By Ryan Owen, Senior Farm Bill Biologist – Indiana, and Cody Grasser, Ohio State Coordinator
Both the following access programs are made possible through United States Department of Agriculture’s (USDA) Voluntary Public Access - Habitat Improvement Program (VPA-HIP), which was authorized and expanded in the 2018 Farm Bill. Pheasants Forever and other conservation organizations successfully lobbied Congress to increase VPA-HIP funding from $40 million to $50 million in the 2018 bill. This expanded funding allowed new states like Ohio and Indiana to compete for additional funds and develop new access programs like these.
Indiana Private Lands Access (IPLA)
Hunting access in Indiana is set to increase thanks to the Indiana Private Lands Access (IPLA) program that is made possible by VPA-HIP. This effort builds upon the past successes that the Indiana Department of Natural Resources (DNR) started with a program they developed to incentivize landowners to allow access on private lands for upland bird hunting opportunities.
The newest revisions to the program will expand hunting opportunities to include waterfowl, turkey, deer and small game, in addition to the pheasant, quail and woodcock hunting that was previously allowed. The number of eligible counties and number of acres available for enrollment has increased as well. The goal is to open 10,000 new acres of private land to hunting access.
The program will benefit both hunters and landowners: more access to game for hunters, and a monetary incentive and technical assistance to landowners in exchange for limited access to their properties. Hunting opportunities will be determined through the IDNR’s Reserved Hunt online portal. This lottery draw system will ensure that the property owner is fully aware of when someone is going to be hunting the property and will help improve hunter experiences by controlling pressure.
The increased scope of species allowed to be hunted means that landowners may see an increase in their incentive payment. Maximum payments are achieved for comprehensive access, which would include three or more species. IDNR wildlife biologists will develop a management plan designed to benefit the desired species. Pheasants Forever Farm Bill biologists are working in conjunction with the IDNR wildlife biologists to identify interested landowners.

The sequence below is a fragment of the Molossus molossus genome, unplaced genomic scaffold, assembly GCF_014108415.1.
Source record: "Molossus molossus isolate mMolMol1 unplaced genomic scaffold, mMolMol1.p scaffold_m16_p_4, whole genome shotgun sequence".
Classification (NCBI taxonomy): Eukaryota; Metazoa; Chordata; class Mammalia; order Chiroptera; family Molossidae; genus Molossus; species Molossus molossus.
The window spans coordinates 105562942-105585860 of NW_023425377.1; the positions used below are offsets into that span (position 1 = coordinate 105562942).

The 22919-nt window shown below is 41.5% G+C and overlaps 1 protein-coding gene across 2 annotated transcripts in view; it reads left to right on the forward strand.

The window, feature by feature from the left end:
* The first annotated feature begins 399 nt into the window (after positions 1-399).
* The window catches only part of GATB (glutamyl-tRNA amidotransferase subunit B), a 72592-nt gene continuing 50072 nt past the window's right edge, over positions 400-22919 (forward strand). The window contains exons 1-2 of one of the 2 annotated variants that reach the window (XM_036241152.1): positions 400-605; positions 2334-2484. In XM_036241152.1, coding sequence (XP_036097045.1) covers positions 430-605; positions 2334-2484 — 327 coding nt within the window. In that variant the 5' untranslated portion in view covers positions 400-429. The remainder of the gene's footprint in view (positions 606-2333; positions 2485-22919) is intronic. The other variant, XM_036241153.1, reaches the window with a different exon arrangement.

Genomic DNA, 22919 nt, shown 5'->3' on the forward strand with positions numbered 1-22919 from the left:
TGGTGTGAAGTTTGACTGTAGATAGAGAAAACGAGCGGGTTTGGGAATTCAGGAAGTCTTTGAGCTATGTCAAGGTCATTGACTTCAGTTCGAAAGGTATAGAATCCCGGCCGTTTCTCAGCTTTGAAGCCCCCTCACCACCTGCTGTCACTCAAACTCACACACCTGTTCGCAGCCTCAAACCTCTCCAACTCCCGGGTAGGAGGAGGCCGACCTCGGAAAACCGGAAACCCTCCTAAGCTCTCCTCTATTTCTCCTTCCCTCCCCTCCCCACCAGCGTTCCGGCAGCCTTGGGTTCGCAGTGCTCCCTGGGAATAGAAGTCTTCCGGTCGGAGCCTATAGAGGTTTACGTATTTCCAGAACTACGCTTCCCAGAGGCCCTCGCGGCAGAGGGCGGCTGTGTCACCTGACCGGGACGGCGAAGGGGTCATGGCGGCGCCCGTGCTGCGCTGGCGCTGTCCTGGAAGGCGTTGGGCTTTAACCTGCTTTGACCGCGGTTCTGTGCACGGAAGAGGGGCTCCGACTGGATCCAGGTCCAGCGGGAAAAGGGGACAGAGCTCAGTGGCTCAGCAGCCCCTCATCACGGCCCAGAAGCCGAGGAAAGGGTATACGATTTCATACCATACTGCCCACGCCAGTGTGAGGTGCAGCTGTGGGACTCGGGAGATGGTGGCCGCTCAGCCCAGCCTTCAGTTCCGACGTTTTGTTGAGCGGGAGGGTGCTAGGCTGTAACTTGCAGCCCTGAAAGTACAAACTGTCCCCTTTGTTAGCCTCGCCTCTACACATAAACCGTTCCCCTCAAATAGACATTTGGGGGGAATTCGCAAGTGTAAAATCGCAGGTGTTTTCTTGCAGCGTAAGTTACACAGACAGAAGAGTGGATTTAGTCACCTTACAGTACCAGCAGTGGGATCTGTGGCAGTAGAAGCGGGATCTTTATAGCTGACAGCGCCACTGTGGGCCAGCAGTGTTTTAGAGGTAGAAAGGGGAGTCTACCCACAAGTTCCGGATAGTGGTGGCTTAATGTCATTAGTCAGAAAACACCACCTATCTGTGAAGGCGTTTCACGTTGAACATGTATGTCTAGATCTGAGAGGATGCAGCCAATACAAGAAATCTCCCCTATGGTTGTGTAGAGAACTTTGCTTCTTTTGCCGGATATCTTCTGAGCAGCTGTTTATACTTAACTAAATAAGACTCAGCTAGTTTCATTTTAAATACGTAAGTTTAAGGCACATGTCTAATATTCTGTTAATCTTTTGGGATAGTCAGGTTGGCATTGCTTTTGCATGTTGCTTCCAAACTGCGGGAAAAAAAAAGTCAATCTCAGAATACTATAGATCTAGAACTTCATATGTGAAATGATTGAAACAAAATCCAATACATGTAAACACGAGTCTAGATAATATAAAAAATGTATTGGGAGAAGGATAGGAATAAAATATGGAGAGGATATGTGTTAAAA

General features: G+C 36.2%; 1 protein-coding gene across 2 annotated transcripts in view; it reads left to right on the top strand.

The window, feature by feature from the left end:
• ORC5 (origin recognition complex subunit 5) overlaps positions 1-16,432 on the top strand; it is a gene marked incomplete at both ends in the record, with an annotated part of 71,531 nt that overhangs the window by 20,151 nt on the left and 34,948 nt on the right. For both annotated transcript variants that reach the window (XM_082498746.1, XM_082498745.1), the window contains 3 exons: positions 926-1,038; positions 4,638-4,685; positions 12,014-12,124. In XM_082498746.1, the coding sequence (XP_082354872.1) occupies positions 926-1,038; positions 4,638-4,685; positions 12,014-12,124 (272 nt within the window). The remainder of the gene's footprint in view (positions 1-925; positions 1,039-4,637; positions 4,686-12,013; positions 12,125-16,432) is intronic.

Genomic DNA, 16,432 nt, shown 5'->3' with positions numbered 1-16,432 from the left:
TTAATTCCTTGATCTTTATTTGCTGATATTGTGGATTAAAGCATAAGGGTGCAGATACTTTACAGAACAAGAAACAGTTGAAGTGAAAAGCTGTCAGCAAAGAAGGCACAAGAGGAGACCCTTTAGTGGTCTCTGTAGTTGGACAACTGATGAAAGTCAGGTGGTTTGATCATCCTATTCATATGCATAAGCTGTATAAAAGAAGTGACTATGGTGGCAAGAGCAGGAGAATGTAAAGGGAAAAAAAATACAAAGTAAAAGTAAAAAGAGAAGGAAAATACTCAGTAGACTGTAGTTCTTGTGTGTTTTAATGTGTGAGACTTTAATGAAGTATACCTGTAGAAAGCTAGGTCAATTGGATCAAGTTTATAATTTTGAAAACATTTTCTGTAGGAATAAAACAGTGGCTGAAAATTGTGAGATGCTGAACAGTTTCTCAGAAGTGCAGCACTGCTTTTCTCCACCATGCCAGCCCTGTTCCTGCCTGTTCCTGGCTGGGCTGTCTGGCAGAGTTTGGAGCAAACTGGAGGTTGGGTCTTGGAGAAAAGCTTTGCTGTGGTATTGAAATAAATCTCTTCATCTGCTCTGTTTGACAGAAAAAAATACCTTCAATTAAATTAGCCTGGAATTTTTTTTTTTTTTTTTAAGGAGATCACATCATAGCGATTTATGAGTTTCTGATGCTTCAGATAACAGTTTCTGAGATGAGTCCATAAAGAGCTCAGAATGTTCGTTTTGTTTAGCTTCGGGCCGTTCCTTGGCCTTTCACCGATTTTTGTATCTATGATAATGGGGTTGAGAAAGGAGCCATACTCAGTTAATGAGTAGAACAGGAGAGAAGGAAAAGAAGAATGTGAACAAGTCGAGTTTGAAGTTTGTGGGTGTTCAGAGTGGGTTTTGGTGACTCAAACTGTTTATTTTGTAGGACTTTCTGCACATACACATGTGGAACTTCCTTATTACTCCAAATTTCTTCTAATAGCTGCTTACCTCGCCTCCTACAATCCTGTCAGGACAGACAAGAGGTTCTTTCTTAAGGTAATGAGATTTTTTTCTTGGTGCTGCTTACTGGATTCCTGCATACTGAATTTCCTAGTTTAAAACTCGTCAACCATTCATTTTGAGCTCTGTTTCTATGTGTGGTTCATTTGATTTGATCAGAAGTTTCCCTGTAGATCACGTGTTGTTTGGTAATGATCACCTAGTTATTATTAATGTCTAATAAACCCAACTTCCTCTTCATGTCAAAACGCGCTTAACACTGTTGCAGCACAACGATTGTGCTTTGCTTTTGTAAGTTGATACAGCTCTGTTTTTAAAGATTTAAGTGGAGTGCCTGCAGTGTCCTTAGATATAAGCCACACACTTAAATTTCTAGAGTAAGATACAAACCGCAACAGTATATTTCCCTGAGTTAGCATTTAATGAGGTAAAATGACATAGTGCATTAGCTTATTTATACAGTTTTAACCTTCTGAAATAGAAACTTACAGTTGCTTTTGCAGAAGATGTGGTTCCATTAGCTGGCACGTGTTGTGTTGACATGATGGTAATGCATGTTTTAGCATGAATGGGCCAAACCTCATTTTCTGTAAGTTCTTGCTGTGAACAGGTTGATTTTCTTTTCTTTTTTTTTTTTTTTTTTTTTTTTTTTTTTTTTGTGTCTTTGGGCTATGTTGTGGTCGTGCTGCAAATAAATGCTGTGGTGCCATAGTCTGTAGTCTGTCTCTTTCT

Reach out to your local Farm Bill biologist for more information, or visit the IPLA page on the Indiana DNR website.
Ohio Landowner/Hunter Access Partnership (OLHAP)
Hunting access is improving in Ohio through another VPA-HIP grant awarded to Ohio Department of Natural Resources, Division of Wildlife (ODOW). The recently announced Ohio Landowner/Hunter Access Partnership (OLHAP) offers farmers and landowners financial compensation for allowing public hunting on private lands. The goal is to provide public access to over 20,000 acres of private land across Ohio.
Habitat practices may also be financially incentivized through the program. Payment rates vary based on cover type with a higher per-acre rate for permanent wildlife cover. Habitat quality, proximity to areas with greater access needs, and participation in Farm Bill programs such as the Conservation Reserve Program (CRP), will all be considered in the ranking process for offered properties.
Access will be managed through an online check-in system to limit pressure and promote quality experiences. All types of hunting will be allowed, except for firearm deer hunting, and trapping.
“Ohio is 95 percent privately owned, and many of these lands are prime outdoor recreational areas,” said Division of Wildlife Chief Kendra Wecker. “This new program helps connect landowners and hunters through incentives and opens many more acres of land to Ohio’s hunting enthusiasts.”
Pheasants Forever staff in Ohio are partnering with ODOW to promote the program and provide technical assistance to participating landowners. For more information, contact a PF Farm Bill biologist, Ohio DNR private lands biologist, or visit the OLHAP website at ohiodnr.gov.
This story originally appeared in the 2021 Fall Issue of the Pheasants Forever Journal. If you enjoyed it and would like to be the first to read more great upland content like this, become a Pheasants Forever member today!